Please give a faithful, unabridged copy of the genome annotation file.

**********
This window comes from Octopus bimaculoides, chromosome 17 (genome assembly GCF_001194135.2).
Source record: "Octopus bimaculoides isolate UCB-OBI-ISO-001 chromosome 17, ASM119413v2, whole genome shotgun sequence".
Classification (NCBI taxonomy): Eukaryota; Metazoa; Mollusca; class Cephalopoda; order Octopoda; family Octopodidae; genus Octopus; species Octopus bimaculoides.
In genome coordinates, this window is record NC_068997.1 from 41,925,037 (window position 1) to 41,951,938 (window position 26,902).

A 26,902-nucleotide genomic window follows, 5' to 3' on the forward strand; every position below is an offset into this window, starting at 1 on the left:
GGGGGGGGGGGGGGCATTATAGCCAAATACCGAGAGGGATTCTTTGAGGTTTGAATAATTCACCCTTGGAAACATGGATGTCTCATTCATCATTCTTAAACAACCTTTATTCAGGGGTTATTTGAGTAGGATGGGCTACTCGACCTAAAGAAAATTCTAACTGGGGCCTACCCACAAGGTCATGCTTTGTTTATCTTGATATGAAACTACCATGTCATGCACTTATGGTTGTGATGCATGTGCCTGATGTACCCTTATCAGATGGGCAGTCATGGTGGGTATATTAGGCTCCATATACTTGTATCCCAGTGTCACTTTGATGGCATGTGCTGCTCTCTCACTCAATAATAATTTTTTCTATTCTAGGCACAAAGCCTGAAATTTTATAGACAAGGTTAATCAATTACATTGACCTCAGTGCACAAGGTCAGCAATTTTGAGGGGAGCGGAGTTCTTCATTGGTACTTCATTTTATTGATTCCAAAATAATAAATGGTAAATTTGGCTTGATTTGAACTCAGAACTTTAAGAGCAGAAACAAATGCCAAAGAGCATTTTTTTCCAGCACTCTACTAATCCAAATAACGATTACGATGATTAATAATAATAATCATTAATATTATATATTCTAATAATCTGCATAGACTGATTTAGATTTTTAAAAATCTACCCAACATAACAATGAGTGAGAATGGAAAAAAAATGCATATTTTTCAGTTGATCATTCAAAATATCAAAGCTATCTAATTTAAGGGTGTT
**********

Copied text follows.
This window comes from Octopus bimaculoides, chromosome 17 (genome assembly GCF_001194135.2).
Source record: "Octopus bimaculoides isolate UCB-OBI-ISO-001 chromosome 17, ASM119413v2, whole genome shotgun sequence".
Classification (NCBI taxonomy): Eukaryota; Metazoa; Mollusca; class Cephalopoda; order Octopoda; family Octopodidae; genus Octopus; species Octopus bimaculoides.
In genome coordinates, this window is record NC_068997.1 from 41,925,037 (window position 1) to 41,951,938 (window position 26,902).

A 26,902-nucleotide genomic window follows, 5' to 3' on the forward strand; every position below is an offset into this window, starting at 1 on the left:
GGGGGGGGGGGGGGCATTATAGCCAAATACCGAGAGGGATTCTTTGAGGTTTGAATAATTCACCCTTGGAAACATGGATGTCTCATTCATCATTCTTAAACAACCTTTATTCAGGGGTTATTTGAGTAGGATGGGCTACTCGACCTAAAGAAAATTCTAACTGGGGCCTACCCACAAGGTCATGCTTTGTTTATCTTGATATGAAACTACCATGTCATGCACTTATGGTTGTGATGCATGTGCCTGATGTACCCTTATCAGATGGGCAGTCATGGTGGGTATATTAGGCTCCATATACTTGTATCCCAGTGTCACTTTGATGGCATGTGCTGCTCTCTCACTCAATAATAATTTTTTCTATTCTAGGCACAAAGCCTGAAATTTTATAGACAAGGTTAATCAATTACATTGACCTCAGTGCACAAGGTCAGCAATTTTGAGGGGAGCGGAGTTCTTCATTGGTACTTCATTTTATTGATTCCAAAATAATAAATGGTAAATTTGGCTTGATTTGAACTCAGAACTTTAAGAGCAGAAACAAATGCCAAAGAGCATTTTTTTCCAGCACTCTACTAATCCAAATAACGATTACGATGATTAATAATAATAATCATTAATATTATATATTCTAATAATCTGCATAGACTGATTTAGATTTTTAAAAATCTACCCAACATAACAATGAGTGAGAATGGAAAAAAAATGCATATTTTTCAGTTGATCATTCAAAATATCAAAGCTATCTAATTTAAGGGTGTT